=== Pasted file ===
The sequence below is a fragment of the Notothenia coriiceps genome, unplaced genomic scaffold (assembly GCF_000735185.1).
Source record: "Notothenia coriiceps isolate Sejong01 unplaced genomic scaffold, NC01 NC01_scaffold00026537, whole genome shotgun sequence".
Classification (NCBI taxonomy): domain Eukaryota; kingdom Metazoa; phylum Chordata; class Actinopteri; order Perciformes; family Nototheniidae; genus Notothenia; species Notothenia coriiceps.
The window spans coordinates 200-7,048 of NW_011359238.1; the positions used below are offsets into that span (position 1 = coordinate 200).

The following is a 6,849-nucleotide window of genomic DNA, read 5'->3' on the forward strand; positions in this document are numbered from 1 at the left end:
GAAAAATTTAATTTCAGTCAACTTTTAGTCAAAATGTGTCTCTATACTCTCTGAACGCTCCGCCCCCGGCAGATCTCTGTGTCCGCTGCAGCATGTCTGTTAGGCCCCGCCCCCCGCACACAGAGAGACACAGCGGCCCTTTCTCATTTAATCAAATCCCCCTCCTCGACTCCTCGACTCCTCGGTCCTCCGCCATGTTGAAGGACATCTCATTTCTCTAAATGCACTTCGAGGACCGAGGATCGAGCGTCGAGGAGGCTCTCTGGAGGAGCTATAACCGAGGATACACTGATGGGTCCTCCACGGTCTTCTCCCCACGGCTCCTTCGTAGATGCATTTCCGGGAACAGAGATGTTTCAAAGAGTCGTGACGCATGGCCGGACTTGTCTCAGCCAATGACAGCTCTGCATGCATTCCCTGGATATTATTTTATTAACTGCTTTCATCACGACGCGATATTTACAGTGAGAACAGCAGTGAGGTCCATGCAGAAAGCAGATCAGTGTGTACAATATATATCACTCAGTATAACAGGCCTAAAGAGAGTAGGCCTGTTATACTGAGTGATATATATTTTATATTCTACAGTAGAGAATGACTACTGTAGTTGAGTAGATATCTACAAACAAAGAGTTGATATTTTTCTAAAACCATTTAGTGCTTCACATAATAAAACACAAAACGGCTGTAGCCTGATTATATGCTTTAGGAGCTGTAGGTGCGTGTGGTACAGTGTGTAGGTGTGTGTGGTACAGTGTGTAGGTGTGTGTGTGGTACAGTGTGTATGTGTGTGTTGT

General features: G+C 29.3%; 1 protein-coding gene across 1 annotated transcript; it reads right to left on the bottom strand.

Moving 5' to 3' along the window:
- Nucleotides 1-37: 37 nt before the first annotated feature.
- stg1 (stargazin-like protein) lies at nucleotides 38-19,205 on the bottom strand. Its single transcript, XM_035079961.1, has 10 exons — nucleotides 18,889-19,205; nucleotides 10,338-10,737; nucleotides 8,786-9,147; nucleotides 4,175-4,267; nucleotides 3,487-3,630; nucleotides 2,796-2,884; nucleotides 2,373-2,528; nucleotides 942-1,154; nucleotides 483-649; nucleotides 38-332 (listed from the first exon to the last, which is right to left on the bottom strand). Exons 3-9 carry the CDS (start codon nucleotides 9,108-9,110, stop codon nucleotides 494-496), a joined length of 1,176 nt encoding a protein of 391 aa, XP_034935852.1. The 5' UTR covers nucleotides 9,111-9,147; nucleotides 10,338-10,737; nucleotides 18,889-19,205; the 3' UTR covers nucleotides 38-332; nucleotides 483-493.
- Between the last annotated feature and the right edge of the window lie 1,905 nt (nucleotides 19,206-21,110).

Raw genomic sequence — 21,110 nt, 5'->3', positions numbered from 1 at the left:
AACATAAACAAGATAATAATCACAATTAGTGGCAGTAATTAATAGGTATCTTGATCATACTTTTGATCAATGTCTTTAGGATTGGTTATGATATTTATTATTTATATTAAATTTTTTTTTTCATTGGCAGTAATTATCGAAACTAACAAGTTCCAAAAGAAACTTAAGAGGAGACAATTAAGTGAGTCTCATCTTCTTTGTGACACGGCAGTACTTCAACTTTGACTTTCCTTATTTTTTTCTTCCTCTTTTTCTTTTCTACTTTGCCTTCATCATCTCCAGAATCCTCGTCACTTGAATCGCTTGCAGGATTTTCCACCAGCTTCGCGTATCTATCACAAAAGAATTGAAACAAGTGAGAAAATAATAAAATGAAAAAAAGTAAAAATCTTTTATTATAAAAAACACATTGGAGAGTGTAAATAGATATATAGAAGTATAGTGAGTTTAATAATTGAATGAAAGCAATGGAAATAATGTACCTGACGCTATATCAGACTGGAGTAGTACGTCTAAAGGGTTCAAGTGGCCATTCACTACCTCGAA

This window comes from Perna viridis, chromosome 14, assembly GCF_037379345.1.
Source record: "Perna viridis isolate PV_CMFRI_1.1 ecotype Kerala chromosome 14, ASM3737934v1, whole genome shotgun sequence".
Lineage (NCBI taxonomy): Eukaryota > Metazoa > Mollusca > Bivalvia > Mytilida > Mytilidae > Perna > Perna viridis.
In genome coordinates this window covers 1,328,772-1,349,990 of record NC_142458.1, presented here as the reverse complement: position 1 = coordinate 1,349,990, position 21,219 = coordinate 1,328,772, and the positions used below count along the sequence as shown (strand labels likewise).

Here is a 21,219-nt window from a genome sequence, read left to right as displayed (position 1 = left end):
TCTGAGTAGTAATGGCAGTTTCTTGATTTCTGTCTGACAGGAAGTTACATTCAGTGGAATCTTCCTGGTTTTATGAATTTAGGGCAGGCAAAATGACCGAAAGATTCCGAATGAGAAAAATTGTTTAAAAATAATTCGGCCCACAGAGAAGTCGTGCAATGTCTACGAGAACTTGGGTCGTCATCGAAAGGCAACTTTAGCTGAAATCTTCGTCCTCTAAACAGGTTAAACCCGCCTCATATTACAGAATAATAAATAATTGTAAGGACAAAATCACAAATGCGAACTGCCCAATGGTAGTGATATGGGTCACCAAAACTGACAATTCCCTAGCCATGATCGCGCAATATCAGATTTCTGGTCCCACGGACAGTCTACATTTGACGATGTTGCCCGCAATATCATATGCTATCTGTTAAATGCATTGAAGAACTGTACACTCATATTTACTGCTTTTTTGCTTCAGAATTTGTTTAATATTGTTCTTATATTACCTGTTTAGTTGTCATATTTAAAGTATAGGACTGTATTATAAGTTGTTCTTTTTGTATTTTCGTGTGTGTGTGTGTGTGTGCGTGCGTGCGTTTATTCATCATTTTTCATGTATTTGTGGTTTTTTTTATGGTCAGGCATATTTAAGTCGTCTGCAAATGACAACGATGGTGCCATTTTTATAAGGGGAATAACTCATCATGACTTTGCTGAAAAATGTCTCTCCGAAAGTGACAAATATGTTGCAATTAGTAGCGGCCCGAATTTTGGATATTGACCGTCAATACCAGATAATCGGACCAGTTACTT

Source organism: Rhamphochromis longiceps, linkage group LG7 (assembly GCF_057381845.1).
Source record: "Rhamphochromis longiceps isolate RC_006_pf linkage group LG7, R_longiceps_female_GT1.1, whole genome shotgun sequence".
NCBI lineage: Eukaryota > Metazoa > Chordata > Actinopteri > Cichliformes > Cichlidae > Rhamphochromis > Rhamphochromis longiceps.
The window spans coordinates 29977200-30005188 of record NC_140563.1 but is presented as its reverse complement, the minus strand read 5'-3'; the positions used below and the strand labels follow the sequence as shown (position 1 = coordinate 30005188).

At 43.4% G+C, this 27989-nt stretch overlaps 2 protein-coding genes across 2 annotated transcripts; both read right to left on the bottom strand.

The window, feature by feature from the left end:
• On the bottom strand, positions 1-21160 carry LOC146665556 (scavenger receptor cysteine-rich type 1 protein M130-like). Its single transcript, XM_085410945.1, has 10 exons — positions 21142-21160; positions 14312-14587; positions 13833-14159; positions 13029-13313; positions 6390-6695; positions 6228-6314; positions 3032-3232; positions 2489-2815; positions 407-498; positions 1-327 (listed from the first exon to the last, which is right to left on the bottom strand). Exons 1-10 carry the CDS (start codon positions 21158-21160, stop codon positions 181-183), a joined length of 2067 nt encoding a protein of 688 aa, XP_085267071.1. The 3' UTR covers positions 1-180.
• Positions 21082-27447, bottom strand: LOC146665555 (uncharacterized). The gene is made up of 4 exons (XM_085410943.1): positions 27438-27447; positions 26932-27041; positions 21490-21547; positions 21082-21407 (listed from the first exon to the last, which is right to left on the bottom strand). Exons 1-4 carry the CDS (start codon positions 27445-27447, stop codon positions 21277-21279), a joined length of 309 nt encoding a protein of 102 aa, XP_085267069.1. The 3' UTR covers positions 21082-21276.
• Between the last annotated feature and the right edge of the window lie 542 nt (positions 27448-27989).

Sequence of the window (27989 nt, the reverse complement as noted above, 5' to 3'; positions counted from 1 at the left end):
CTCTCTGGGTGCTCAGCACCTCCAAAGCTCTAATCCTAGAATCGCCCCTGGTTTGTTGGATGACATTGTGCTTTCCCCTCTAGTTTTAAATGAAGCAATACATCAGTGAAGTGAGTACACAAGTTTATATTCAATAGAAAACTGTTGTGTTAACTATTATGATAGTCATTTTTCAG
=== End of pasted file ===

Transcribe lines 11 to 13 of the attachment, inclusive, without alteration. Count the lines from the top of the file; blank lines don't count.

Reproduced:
- Between the last annotated feature and the right edge of the window lie 1,905 nt (nucleotides 19,206-21,110).

Raw genomic sequence — 21,110 nt, 5'->3', positions numbered from 1 at the left:
AACATAAACAAGATAATAATCACAATTAGTGGCAGTAATTAATAGGTATCTTGATCATACTTTTGATCAATGTCTTTAGGATTGGTTATGATATTTATTATTTATATTAAATTTTTTTTTTCATTGGCAGTAATTATCGAAACTAACAAGTTCCAAAAGAAACTTAAGAGGAGACAATTAAGTGAGTCTCATCTTCTTTGTGACACGGCAGTACTTCAACTTTGACTTTCCTTATTTTTTTCTTCCTCTTTTTCTTTTCTACTTTGCCTTCATCATCTCCAGAATCCTCGTCACTTGAATCGCTTGCAGGATTTTCCACCAGCTTCGCGTATCTATCACAAAAGAATTGAAACAAGTGAGAAAATAATAAAATGAAAAAAAGTAAAAATCTTTTATTATAAAAAACACATTGGAGAGTGTAAATAGATATATAGAAGTATAGTGAGTTTAATAATTGAATGAAAGCAATGGAAATAATGTACCTGACGCTATATCAGACTGGAGTAGTACGTCTAAAGGGTTCAAGTGGCCATTCACTACCTCGAA